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LERCH UNEMPLOYMENT COMPENSATION CASE. HERSHEY ESTATES v. UNEMPLOYMENT COMPENSATION BOARD REVIEW (ET AL. (06/30/60)

THE SUPREME COURT OF PENNSYLVANIA


June 30, 1960

LERCH UNEMPLOYMENT COMPENSATION CASE. HERSHEY ESTATES
v.
UNEMPLOYMENT COMPENSATION BOARD OF REVIEW (ET AL., APPELLANT).

Appeals, Nos. 46 and 47, May T., 1960, from judgments of Superior Court, March T., 1960, Nos. 2 and 3, reversing decision of Unemployment Compensation Board of Review, No. B-48873, in case of Hershey Estates v. Unemployment Compensation Board of Review, Department of Labor and Industry et al. Judgments affirmed.

COUNSEL

Bernard N. Katz, with him Meranze, Katz & Spear, for appellants.

Sydney Reuben, Assistant Attorney General, for Unemployment Compensation Board of Review.

Samuel A. Schreckengaust, Jr., with him Gilbert Nurick, and McNees, Wallace & Nurick, for employer, appellee.

John C. Bane, Jr., John G. Wayman, and Reed, Smith, Shaw & McClay, for amicus curiae.

Before Jones, C.j., Bell, Musmanno, Jones, Cohen, Bok and Eagen, JJ.

Author: Cohen

[ 400 Pa. Page 447]

OPINION BY MR. JUSTICE COHEN.

This case is similar to but involves facts which distinguish it from Erie Forge and Steel Corporation v. Unemployment Compensation Board of Review, 400 Pa. 440, 163 A.2d 91. The referee and the board of review made the following findings of fact which are amply supported by the evidence:

The claimants herein were employed in various job classifications by Hershey Estates, Hershey, Pennsylvania, hereinafter referred to as "Employer." They were represented for collective bargaining purposes by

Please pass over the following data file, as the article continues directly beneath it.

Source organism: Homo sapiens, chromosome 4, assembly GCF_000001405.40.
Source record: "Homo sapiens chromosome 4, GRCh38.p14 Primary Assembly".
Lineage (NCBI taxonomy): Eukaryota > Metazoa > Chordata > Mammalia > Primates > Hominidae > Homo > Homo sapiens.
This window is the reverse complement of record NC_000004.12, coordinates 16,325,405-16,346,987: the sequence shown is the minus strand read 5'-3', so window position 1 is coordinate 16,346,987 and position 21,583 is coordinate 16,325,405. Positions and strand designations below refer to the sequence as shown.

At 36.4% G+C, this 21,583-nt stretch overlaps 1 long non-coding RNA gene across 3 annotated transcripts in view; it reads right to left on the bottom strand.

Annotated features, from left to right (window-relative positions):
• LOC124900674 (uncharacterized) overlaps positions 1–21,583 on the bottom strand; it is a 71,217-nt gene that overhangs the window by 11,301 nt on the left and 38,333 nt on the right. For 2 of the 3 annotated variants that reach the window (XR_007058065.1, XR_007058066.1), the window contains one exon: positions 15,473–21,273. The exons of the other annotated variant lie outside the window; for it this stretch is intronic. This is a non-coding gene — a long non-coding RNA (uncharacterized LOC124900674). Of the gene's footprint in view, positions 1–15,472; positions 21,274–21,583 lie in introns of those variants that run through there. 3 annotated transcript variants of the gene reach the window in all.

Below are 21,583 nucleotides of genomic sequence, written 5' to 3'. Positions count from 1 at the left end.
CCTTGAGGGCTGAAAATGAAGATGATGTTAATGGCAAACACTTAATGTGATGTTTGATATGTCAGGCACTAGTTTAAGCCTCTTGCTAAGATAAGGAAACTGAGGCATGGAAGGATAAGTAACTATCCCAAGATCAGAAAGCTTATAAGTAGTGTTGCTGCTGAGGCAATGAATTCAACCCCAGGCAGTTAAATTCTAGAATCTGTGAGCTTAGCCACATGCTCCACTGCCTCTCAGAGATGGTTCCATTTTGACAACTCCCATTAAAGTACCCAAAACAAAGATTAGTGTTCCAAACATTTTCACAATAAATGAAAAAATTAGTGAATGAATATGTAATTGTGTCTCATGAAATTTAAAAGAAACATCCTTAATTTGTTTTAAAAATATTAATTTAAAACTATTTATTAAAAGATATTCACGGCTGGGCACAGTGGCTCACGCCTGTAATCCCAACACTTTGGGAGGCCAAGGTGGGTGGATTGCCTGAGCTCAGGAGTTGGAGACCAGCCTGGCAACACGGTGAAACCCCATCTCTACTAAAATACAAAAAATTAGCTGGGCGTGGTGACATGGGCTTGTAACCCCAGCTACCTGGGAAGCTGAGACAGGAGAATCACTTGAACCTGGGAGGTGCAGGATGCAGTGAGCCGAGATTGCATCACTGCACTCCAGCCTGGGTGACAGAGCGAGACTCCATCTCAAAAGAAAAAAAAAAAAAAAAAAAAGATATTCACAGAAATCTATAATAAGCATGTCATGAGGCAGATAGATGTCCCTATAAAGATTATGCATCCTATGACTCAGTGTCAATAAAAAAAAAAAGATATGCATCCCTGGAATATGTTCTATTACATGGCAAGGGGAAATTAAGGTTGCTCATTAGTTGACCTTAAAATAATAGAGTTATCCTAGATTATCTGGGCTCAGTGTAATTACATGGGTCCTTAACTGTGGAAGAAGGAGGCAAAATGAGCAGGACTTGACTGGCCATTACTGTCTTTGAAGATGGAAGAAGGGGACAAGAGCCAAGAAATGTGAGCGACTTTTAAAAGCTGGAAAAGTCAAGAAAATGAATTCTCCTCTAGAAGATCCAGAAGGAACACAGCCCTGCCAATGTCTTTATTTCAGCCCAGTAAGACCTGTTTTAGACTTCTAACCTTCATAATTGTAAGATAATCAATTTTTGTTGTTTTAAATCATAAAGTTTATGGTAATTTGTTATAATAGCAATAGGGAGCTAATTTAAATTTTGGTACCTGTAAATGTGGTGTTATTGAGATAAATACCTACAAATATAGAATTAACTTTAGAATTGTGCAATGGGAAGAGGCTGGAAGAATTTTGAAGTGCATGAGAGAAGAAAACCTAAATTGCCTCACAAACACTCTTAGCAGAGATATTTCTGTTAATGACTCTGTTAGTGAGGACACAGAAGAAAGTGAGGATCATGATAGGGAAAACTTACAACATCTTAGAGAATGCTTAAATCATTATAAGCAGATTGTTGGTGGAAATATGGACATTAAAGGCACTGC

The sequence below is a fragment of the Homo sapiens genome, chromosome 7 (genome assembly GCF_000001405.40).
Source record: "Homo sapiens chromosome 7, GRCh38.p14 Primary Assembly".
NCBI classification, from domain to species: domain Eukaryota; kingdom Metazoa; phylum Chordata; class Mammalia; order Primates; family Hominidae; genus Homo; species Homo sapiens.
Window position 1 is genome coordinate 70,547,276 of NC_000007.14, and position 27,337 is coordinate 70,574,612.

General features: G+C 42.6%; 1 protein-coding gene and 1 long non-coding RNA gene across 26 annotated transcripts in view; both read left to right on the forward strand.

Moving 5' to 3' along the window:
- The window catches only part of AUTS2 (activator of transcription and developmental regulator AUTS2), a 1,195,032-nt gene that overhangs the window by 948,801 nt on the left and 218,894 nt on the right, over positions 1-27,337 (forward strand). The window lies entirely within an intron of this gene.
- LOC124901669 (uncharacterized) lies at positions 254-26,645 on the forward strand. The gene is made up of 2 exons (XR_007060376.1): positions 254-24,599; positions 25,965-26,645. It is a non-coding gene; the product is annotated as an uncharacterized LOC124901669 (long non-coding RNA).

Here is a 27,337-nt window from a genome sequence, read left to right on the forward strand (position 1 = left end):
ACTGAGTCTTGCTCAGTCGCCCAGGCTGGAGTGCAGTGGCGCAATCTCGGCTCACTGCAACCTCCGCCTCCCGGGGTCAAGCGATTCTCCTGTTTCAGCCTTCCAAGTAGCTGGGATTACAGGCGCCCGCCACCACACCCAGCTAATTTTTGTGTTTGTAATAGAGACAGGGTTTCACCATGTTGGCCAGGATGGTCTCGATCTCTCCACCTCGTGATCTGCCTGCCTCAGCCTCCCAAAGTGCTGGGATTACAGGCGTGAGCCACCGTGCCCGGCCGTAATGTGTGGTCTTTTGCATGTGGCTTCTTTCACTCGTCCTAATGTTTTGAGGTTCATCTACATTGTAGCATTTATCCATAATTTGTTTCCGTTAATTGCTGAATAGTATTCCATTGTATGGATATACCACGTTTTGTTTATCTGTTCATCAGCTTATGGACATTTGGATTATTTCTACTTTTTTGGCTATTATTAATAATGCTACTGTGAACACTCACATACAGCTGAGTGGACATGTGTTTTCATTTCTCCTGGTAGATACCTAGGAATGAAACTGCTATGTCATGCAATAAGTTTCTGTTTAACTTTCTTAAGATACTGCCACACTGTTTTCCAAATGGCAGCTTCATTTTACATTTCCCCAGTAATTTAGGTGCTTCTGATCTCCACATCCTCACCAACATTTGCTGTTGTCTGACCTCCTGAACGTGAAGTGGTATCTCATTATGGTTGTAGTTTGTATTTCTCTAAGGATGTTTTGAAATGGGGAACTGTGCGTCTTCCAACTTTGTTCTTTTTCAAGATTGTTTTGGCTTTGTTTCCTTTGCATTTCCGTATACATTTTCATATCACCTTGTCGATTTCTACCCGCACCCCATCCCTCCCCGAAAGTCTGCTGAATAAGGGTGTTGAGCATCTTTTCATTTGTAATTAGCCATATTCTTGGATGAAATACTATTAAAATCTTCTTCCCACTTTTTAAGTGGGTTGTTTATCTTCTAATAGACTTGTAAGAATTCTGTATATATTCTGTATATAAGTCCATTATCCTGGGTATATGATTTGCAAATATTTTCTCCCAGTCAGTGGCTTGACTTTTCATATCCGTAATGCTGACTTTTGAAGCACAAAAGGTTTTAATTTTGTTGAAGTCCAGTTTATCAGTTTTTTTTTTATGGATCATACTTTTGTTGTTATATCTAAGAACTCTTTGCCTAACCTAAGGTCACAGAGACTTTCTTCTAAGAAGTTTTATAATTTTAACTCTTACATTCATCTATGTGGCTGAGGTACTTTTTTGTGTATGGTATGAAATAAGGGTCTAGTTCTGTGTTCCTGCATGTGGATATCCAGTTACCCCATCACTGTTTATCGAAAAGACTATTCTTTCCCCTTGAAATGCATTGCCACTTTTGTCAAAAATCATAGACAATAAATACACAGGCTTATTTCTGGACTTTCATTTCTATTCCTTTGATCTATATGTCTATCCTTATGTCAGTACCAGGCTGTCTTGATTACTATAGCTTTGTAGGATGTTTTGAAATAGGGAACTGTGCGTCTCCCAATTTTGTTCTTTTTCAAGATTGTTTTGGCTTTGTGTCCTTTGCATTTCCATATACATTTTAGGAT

[ 400 Pa. Page 448]

Local 464 of the American Bakery and Confectionery Workers International Union, AFL-CIO, hereinafter referred to as "Union." According to the terms of the collective bargaining agreement between the Employer and the Union, the agreement was to remain effective until a new agreement was entered into, with the right of either party to terminate upon giving the other party sixty days advance written notice. On July 15, 1957, the Employer notified the Union of its intention to terminate the agreement as of midnight, September 16, 1957. Thereafter, a negotiating committee representing the Employer and the Union met on a number of occasions, the last of which meetings prior to the termination of the contract was held in the early evening of September 16, 1957. No agreement had yet been reached. At that time, the Union, through its attorney, suggested to the Employer that the contract be extended on a day to day basis, to give both sides more time to negotiate. The Employer rejected this proposal, the negotiating session broke up and the Union negotiating committee returned to its membership and reported what had transpired. The membership then voted to reject the Employer's last offer and when the collective bargaining agreement expired at midnight of September 16, 1957, the Union posted pickets at the various Hershey Estates operations.